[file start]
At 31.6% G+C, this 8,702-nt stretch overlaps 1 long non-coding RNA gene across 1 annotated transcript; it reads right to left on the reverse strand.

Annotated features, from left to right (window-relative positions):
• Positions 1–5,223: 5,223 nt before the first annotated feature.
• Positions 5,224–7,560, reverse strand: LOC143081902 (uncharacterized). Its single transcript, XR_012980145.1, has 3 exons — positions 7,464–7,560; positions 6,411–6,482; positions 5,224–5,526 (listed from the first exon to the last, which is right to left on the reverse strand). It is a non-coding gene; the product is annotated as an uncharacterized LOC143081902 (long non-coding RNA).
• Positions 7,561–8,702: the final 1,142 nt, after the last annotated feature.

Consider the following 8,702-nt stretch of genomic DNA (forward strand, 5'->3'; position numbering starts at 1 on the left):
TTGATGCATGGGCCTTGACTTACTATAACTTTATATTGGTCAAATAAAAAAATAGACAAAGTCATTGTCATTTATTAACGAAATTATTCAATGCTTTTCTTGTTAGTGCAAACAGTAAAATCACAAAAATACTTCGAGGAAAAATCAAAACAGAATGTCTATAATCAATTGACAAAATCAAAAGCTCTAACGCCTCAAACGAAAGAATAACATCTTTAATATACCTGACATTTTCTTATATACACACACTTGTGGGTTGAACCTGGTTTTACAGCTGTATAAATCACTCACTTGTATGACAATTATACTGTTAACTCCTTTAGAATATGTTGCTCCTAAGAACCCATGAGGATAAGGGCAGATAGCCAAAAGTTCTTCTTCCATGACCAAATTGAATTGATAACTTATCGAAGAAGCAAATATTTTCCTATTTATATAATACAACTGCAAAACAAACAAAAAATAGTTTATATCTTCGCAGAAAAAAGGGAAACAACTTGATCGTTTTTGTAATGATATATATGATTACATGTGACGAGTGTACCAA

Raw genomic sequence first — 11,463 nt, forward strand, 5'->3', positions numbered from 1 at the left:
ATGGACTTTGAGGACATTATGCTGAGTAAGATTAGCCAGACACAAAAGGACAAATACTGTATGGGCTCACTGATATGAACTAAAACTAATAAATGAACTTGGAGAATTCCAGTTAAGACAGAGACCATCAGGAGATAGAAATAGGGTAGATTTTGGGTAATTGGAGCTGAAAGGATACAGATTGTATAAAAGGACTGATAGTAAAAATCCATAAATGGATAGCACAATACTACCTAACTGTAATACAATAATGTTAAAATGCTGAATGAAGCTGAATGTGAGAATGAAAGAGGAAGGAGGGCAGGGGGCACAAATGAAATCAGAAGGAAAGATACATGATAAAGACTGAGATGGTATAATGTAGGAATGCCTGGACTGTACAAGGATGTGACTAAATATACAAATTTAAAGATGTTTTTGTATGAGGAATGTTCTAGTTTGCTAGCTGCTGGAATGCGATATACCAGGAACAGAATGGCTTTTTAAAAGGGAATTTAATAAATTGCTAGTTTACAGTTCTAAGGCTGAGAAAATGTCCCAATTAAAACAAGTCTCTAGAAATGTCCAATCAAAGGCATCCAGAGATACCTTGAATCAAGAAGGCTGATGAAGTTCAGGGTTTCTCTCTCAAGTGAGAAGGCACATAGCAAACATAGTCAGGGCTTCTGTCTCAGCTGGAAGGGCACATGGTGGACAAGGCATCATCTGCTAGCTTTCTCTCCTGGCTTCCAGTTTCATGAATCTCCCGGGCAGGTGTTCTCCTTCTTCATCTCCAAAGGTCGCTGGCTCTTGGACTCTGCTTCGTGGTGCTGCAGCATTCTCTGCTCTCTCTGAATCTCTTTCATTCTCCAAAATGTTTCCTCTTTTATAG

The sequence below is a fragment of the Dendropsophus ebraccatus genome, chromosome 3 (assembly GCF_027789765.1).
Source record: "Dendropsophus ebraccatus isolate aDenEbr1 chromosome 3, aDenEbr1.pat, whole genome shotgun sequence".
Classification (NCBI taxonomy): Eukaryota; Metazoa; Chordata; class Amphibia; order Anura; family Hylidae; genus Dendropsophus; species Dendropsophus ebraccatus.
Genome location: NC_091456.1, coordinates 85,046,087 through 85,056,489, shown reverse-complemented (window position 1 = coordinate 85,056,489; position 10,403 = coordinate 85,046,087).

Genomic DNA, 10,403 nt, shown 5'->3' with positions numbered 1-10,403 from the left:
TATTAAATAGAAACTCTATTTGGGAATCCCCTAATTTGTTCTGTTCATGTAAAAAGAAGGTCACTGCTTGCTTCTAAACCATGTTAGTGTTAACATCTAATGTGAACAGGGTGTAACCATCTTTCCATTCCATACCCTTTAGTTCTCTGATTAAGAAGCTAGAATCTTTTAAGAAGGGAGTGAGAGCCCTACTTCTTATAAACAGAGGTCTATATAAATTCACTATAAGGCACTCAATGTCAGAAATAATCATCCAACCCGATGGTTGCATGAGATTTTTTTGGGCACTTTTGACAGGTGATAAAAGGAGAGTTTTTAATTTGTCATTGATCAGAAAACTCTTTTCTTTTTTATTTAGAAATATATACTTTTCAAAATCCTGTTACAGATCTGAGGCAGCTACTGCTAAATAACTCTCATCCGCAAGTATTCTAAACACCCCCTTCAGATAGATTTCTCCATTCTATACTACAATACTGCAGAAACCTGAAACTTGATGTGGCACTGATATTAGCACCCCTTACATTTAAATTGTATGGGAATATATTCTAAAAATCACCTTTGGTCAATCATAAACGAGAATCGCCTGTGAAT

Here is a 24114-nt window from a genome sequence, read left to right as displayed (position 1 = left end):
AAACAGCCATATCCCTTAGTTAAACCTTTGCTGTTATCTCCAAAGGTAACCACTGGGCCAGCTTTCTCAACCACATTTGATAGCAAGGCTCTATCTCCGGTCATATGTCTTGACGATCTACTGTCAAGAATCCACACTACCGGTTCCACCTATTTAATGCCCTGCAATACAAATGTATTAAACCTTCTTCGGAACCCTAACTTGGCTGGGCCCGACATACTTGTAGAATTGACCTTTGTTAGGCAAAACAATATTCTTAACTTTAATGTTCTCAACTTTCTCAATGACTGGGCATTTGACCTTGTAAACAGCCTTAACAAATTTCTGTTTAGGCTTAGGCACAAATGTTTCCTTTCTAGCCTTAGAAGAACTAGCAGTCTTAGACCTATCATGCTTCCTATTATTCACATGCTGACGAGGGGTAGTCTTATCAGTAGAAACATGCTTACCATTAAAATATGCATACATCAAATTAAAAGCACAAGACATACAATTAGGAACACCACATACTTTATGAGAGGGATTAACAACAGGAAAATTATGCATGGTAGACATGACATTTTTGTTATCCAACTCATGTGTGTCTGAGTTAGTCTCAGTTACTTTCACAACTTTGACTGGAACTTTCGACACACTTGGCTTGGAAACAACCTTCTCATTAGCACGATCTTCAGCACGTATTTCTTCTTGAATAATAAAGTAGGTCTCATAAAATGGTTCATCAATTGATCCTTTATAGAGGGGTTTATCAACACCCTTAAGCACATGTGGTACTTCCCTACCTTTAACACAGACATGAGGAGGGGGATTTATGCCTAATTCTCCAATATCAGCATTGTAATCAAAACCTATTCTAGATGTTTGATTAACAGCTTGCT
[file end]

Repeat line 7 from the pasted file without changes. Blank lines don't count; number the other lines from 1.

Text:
TTGATGCATGGGCCTTGACTTACTATAACTTTATATTGGTCAAATAAAAAAATAGACAAAGTCATTGTCATTTATTAACGAAATTATTCAATGCTTTTCTTGTTAGTGCAAACAGTAAAATCACAAAAATACTTCGAGGAAAAATCAAAACAGAATGTCTATAATCAATTGACAAAATCAAAAGCTCTAACGCCTCAAACGAAAGAATAACATCTTTAATATACCTGACATTTTCTTATATACACACACTTGTGGGTTGAACCTGGTTTTACAGCTGTATAAATCACTCACTTGTATGACAATTATACTGTTAACTCCTTTAGAATATGTTGCTCCTAAGAACCCATGAGGATAAGGGCAGATAGCCAAAAGTTCTTCTTCCATGACCAAATTGAATTGATAACTTATCGAAGAAGCAAATATTTTCCTATTTATATAATACAACTGCAAAACAAACAAAAAATAGTTTATATCTTCGCAGAAAAAAGGGAAACAACTTGATCGTTTTTGTAATGATATATATGATTACATGTGACGAGTGTACCAA